The Psychological Persuasion Techniques of Sexual Predators
Know their tricks.
Posted May 29, 2019 | Reviewed by Lybi Ma
High-profile sexual predators have been all over the news recently. This has led many to question how abusers could have manipulated so many victims, and why their victims didn’t immediately run away screaming.
Consider former USA Gymnastics team doctor Larry Nassar, now a convicted child molester, who has been accused of sexually assaulting over 250 children and young adults. Multimillionaire financier Jeffrey Epstein, a registered sex offender, has been accused of sexually assaulting over 100 girls, many of whom were recruited from disadvantaged neighborhoods. Singer/songwriter R. Kelly has been accused of decades of the sexual assault of minors and of keeping women imprisoned.
Recent documentaries and exposés have gone into great detail regarding the charges that have been leveled against these men. Many brave victims have spoken out against these men, and their stories have shed light on some of the manipulation techniques which allowed these crimes to go on for so long. These techniques are based on psychological principles used every day to influence human behavior. These principles are even taught in business schools to manipulate consumer behavior in an attempt to get people to spend more money.
Following are four psychological persuasion techniques that sexual predators use to exploit their victims:
1. The Authority Bias
The authority bias is the tendency to be highly influenced by the opinion and actions of people in positions of power (teachers, priests, coaches, celebrities, etc.). Most of us are socialized at a young age to follow the direction of adults and other authority figures and to believe that they “know better." As a result, many people will obey the direction of authority figures even when it is in direct opposition to their own interests.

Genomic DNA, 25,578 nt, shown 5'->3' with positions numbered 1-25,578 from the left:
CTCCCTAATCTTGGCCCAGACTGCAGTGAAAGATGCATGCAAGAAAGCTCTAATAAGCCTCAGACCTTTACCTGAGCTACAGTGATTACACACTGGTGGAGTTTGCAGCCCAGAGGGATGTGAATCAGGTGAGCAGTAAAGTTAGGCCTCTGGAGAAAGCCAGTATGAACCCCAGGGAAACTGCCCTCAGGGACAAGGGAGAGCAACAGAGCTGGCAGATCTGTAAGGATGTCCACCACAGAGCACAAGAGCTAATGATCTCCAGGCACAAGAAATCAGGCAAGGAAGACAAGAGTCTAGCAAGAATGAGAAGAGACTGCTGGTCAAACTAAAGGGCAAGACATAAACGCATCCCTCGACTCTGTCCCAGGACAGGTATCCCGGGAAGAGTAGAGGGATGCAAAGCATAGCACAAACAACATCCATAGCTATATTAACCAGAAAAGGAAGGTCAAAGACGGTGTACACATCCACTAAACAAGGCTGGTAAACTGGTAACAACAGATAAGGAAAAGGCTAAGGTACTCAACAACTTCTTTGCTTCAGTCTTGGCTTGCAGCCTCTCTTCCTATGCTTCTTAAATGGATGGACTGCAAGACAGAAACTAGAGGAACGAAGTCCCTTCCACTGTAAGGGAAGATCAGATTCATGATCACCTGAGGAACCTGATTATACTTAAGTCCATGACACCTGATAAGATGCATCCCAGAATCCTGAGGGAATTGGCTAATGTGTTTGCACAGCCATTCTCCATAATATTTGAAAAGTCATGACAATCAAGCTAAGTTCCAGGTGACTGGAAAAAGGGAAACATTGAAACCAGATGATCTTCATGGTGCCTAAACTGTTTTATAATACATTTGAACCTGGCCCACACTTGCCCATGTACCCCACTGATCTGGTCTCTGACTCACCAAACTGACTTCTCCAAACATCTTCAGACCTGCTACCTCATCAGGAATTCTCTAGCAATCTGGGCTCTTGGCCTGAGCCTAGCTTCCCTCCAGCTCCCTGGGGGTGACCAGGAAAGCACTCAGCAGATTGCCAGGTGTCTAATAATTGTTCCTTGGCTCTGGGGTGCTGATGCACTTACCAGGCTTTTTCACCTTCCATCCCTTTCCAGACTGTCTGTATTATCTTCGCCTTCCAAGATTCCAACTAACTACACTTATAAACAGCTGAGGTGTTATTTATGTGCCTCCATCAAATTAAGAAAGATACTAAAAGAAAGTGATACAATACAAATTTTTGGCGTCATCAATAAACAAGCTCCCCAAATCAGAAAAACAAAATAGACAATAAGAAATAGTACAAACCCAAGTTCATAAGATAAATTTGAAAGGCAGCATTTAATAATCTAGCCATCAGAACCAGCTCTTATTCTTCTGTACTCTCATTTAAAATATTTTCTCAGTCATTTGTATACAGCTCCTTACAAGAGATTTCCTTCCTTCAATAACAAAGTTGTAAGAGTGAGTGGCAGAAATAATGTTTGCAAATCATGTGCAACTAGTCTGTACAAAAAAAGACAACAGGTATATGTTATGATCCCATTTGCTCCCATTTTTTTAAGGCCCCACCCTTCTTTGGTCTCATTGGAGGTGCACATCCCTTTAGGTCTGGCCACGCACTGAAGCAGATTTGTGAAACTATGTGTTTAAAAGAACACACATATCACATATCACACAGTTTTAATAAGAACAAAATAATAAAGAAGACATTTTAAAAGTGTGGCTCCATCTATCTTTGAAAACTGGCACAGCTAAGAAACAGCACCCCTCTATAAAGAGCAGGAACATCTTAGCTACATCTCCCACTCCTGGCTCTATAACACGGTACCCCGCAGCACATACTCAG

Social psychologist Stanley Milgram famously studied this bias in 1961 when he sought to investigate the rate at which adult men would obey an authority figure (a man in a white lab coat) who directed them to shock an innocent person at an increasing rate. Before the experiment began, a panel of experts predicted that only individuals with “psychopathic” tendencies would continue to shock the person given that the results could ultimately be deadly (if the shock had been real). Thus, the experts anticipated that only 1 to 3 percent of the men would not stop. They were stunned when 65 percent of the men did not cease giving shocks, even though the men noted that they were distressed by the victims' suffering and screams. Milgram concluded that people often obey out of a desire to appear cooperative, even if it conflicts with their better judgment.
Sexual predators use the authority bias to their advantage, typically targeting children or people who have less power than themselves. Victims often comply, because, much like the men in Milgram’s experiment, they don’t recognize that it is in the realm of possibility to say “no." Instead, victims often go along with the abuse, because they trust the abusers more than they trust themselves.
Nassar was able to take advantage of hundreds of girls and their parents because of his credentials. At his sentencing hearing, a victim said, “You manipulated us to trust you, because you're a doctor, and doctors do no wrong, only heal.” Similarly, an alleged sexual assault victim of R. Kelly said, “I felt like it was something I had to do, not something I wanted to do. It was R. Kelly, and who are you to tell R. Kelly no?”
2. Social Proof
Social proof is the principle that we decide how to behave by looking at what other people are doing. If others, especially people we relate to, are doing something, we tend not to question it.
Social proof is an extremely common and powerful marketing technique. The power of social proof is why companies increasingly spend larger portions of their advertising budgets on social media influencers to have them promote their product to their followers. In its most basic form, workers like baristas and street musicians capitalize on the power of social proof when they put a few dollar bills in their tip jar before they begin their shift.